Agog at the conversation at the next table, I have to keep reminding myself to concentrate on the food. Grandparents, new parents, their adorable baby and a youngish chap (uncle?) are discussing their preparation for being filmed: walking through the town, at the house, having tea and discussing the options… I can only assume it’s one of those property programmes that are maddening and gripping in equal measure.
Who wouldn’t want to move to Cheltenham, frankly. It’s got the lovely “wedding cake” houses of London’s Holland Park without the ego, and some elegant parks, chic boutique hotels and shops befitting its well-heeled residents.
And it’s got The Tavern. This gastropub/restaurant is part of the Lucky Onion group (which owns some of those chic hotels in the area) and has a Michelin Bib Gourmand – the helpful guide to less formal, more fun places to eat out.
At first look, The Tavern is less gourmand, more gor blimey – there are 39 dishes (not including sides and puddings), everything from oysters to burgers, soft-shell crab to gnocchi. Printed on brown paper and used as a place mat, you could still be reading the menu while on to your second pint of artisan beer (and there are 21 of them if you count bottled).
But there ends the resemblance between this place and your average “boil in the bag” identikit pub-grub place. The kitchen might be trying to be jack of all trades, but the cooking is confident and imaginative, master of at least some. And the details are good, such as a side of whole roasted cauliflower that couldn’t be more 2015. Pleasingly burnished, it comes with a heap of piquant salsa verde (£10, for two).
I start with this and build my order around it. Sticky chicken wings and mac and cheese are both standard but can easily be duffed up. The wings (£7) are plump, as sticky as advertised and strewn with coriander (but could have been spicier); the macaroni (£7) has “caught” on the edges of the metal dish, which means lovely cheesy nubbins to chisel off. Mac and cheese often doesn’t have enough flavour for my jaded tastebuds, and although I can’t detect the Gruyère and Parmesan that can make this sing, it’s a long way from the insipid offerings I’ve had in more illustrious rooms.
The shoestring fries (£4) are less than uniformly crisp and a tad bland but have the virtue of being home-made and come with a scattering of rosemary leaves and salt, while a bowl of purple slaw (£3) cuts through the sticky, carb-y mains nicely.
Meanwhile, the televisual family next door has vast, jaw-challenging burgers and steak sarnies (all around £10), which look done properly, but it’s the very distracting, very loud conversation about how to avoid sweat stains on your tight grey T-shirt (among the men) that has me gripped. I suspect that on a busier slot than a Tuesday lunchtime the place is heaving, allowing for the privacy of being in a crowd.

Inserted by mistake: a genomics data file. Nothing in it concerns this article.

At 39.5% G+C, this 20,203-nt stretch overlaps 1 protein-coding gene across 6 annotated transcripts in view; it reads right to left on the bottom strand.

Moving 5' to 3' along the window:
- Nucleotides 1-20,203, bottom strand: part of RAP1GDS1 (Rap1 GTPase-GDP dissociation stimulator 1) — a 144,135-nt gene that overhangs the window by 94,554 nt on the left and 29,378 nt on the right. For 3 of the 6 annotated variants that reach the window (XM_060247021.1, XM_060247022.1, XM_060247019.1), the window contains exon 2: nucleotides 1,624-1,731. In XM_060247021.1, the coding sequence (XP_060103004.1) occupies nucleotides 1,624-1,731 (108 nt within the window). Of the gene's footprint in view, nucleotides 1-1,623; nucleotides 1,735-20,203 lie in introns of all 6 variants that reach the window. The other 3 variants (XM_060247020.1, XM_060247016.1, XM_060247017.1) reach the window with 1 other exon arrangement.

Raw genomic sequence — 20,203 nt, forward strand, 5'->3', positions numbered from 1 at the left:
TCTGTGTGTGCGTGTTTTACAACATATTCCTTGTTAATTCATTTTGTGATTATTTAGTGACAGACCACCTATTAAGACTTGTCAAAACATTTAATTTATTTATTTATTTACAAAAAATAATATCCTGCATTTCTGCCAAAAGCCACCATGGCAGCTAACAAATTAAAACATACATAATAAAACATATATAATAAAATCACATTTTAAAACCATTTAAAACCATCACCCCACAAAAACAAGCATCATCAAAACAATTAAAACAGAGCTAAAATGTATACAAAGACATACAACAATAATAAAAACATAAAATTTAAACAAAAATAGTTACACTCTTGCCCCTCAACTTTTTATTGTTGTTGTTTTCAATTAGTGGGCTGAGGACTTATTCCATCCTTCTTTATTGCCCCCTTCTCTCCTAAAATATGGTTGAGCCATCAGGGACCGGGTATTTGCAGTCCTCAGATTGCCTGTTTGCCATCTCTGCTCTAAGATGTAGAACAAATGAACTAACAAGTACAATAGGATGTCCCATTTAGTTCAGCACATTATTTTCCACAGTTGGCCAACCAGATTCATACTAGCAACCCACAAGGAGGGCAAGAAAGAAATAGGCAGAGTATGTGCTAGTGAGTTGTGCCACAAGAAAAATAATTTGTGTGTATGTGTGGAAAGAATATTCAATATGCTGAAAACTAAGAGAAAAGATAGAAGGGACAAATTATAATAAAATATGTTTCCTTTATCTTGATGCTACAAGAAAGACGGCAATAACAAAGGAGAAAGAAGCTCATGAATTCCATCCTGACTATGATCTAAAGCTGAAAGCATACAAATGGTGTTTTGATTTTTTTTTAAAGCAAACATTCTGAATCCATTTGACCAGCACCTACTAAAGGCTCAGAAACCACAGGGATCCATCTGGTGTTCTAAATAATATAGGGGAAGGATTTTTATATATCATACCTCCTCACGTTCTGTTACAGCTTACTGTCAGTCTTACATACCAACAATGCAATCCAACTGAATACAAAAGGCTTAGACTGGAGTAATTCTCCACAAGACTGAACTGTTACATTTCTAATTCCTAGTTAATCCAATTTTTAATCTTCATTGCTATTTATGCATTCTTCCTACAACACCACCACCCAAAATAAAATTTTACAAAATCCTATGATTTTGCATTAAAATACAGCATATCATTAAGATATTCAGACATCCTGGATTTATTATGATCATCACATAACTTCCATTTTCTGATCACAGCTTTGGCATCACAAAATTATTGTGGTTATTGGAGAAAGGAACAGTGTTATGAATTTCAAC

It’s only after they head off for a very considered impromptu tea on camera that I can properly concentrate and look around. The room, like the menu, ticks lots of boxes (bare brick wall, refectory chairs, the odd vintage light fitting and – in the upstairs dining room – a stonking great, distressed, framed Union Jack flag). But it feels eager to please rather than desperate to impress, and a perky soundtrack and friendly staff help things along.
At the risk of sounding like a metropolitan douche, there are quite a few places in London and the bigger cities that do “haute pub”. It would be easy to run a capital slide-rule over The Tavern and praise it as a dear little homage. But I think it can stand on its own two feet.
It’s a shame then, that a very agreeable lunch closes with a less-than-stellar peanut butter and popcorn sundae, a dish that should be off-pat for a kitchen trained in American classics. It comes with a gaggy, claggy thick layer of jam in the middle that negates the other flavours. This PB doesn’t need any J.
The owners of The Tavern are couple Sam and Georgina Pearman, who now have two further pubs and two hotels in their Lucky Onion group. When little companies grow, it’s easy to take your eye off the ball. The Tavern certainly needs an eye kept on it, but has a settled-in charm that’s a keeper. And the location, location, location? Happily for Cheltenham’s weary consumers, just off the “Prom”, where the town’s chicest shops are.
5 Royal Well Place, Cheltenham, Tel: 01242 221 212, £50 for two, with drinks
Foodie notes from the past week
The doyenne of celeb restaurants reopens after refurb, as glamorous as you’d expect. And fellow diner Goldie Hawn seemed to agree!
At Action Against Hunger’s Street Feast, the slider from this east London burger joint was terrific (50-day aged beef will do that).
Arrived too late for my seasonal cookbook round-up but worth a special mention: Skye Gyngell’s recipes are captured beautifully.
To my shame, on tidying up my kitchen cupboards, I found some spice packets dating back to 2011. Must. Try. Harder.